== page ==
Assist with clarification. If the interviewee shows you something, be it a photograph or documents, it would be a good idea to say what IT is for the recording. Letting the interviewee say, 'that is what we used' doesn't make great radio! You may remember what 'that' is at the time but will you later on when it comes to analysing the transcript? And if they just nod or shake their heads, either ask them to say yes or no, or confirm verbally what they've done. Ask the interviewee to spell out any names, places or complex terminology that's unclear, either at the time or at the end, if you don't want to interrupt the flow of the interview.

Record in a noisy environment such as restaurants, open spaces, airports, pubs, trains, cafes if it can be avoided. Background noise is often more intrusive on recordings than we realise at the time - especially with analogue recordings. Voices can easily be swamped by extraneous noise, particularly when speakers are softly spoken. If people are talking about what to them are sensitive issues, they'll invariably drop their voice so anyone nearby can't hear what they're saying. If they do, the recorder will not pick them up. Record indoors if you have a choice.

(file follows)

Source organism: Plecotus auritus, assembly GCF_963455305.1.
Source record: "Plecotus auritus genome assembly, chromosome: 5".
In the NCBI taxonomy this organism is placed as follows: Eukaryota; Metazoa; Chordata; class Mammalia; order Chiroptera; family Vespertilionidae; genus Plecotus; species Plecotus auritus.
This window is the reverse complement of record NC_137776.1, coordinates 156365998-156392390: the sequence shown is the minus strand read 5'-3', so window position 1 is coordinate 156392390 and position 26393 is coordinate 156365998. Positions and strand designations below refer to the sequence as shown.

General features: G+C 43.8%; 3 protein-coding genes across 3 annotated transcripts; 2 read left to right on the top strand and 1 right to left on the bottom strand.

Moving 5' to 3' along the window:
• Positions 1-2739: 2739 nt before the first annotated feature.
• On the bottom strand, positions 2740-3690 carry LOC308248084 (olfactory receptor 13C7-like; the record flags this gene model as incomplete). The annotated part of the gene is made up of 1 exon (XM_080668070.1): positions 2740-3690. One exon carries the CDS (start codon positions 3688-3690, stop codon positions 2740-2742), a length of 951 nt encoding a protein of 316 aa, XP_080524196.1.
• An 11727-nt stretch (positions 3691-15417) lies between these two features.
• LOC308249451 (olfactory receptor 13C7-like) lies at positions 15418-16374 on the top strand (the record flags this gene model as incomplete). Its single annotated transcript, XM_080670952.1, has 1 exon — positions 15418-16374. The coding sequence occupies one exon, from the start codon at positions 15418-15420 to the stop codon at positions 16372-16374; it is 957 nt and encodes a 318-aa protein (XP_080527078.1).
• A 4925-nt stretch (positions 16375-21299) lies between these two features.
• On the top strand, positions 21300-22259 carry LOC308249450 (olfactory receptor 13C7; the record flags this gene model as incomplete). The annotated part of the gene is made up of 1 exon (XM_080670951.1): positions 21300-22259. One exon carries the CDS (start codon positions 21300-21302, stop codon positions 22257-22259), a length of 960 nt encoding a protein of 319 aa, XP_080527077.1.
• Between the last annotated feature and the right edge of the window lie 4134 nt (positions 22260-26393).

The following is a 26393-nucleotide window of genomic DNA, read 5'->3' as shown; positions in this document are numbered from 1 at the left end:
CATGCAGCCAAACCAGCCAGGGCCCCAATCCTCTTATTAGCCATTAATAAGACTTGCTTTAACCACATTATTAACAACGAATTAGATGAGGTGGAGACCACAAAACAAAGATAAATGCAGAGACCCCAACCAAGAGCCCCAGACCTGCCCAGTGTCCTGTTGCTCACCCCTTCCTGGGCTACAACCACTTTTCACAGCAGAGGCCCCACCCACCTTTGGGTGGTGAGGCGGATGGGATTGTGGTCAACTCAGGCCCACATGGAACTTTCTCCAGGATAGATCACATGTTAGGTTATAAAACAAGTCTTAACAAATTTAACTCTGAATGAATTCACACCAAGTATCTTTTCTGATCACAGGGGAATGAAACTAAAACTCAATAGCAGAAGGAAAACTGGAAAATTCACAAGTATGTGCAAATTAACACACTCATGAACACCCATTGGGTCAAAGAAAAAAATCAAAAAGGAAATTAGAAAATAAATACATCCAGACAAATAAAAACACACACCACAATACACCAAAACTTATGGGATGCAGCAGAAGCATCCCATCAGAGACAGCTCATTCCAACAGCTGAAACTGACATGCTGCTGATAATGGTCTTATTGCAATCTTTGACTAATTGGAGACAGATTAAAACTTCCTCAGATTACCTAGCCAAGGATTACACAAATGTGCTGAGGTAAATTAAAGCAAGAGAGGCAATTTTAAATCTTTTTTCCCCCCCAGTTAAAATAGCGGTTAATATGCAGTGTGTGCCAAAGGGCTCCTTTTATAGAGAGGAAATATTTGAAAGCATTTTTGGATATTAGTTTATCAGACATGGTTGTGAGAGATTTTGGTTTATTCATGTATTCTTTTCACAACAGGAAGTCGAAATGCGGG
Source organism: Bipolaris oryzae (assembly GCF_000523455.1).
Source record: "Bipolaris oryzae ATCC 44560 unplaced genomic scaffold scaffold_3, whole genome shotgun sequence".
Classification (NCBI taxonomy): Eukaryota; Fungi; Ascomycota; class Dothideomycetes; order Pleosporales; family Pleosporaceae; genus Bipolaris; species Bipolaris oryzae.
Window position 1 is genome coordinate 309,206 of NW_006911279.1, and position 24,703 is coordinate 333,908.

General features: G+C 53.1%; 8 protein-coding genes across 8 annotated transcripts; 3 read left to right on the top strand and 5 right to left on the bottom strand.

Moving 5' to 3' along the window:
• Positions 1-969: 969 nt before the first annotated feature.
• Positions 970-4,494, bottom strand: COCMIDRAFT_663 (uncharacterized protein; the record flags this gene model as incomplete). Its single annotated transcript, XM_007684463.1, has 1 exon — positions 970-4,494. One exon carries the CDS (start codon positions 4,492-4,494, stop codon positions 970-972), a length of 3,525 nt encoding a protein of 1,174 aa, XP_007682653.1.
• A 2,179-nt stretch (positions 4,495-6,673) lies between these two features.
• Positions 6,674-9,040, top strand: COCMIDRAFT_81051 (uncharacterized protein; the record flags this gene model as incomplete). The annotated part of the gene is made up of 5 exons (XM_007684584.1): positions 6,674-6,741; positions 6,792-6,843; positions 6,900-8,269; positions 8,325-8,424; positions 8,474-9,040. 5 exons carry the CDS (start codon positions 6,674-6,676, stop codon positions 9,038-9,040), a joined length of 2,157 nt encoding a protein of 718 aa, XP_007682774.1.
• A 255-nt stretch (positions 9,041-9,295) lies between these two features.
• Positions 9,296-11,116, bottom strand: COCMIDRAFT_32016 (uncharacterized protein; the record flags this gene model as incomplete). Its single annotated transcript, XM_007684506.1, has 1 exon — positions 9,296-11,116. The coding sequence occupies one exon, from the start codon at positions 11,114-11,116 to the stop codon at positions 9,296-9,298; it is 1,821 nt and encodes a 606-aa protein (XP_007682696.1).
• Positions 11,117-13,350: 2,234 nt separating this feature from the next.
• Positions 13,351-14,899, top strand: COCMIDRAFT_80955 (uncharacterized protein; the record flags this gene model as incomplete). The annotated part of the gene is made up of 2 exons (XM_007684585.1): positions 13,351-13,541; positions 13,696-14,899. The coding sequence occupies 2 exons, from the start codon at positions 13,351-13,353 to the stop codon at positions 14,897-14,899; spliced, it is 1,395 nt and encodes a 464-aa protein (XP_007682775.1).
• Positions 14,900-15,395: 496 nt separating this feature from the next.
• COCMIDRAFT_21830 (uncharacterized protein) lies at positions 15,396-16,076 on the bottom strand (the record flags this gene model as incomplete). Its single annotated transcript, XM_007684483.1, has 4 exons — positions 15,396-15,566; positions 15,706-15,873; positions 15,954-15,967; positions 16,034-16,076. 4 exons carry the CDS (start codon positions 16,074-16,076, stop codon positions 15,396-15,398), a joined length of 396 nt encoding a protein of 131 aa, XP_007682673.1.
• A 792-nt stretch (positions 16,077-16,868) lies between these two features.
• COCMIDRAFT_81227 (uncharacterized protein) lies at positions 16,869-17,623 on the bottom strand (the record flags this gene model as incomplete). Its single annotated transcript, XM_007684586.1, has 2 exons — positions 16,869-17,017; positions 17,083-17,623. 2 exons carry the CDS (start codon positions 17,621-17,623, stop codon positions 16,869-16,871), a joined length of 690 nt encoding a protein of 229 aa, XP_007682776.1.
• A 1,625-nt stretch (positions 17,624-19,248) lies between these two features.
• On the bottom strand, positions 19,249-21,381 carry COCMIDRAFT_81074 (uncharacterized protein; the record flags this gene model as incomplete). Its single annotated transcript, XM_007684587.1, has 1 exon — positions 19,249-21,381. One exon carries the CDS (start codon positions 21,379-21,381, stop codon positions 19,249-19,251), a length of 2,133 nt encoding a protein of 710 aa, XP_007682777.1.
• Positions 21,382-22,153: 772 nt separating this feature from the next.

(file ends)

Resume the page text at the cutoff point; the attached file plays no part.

Leave windows open - however hot the day may be, windows need to be closed. Noise from traffic, roadworks and aeroplanes will all impact on your recording. Unless using a noise cancelling microphone, most mics are not as selective as the human ear and can't filter out extraneous noise in the same way that we can. They record everything they hear and the loudest noise will dominate.

Sit near noisy machinery such as air conditioning, photocopiers, heaters or computers - even radios in the background can dominate a recording and make it impossible to hear.

Have crockery near the microphone. It's tempting to have tea or coffee on the table where the recorder also sits. If you do, the clattering of the crockery will be the loudest sound on the recording.

Speak over your subject. Especially in a more conversational type interview, it can be tempting to interject comments during the interview. In normal conversation, we tend to say 'yeah' or 'right' or 'okay' on a regular basis, if only to indicate to the other person that we're actually listening to them. It may be hard but try and break yourself of this habit because your interjections may drown out what the interviewee is saying. What's more important - that you capture what they're saying or your ramblings?!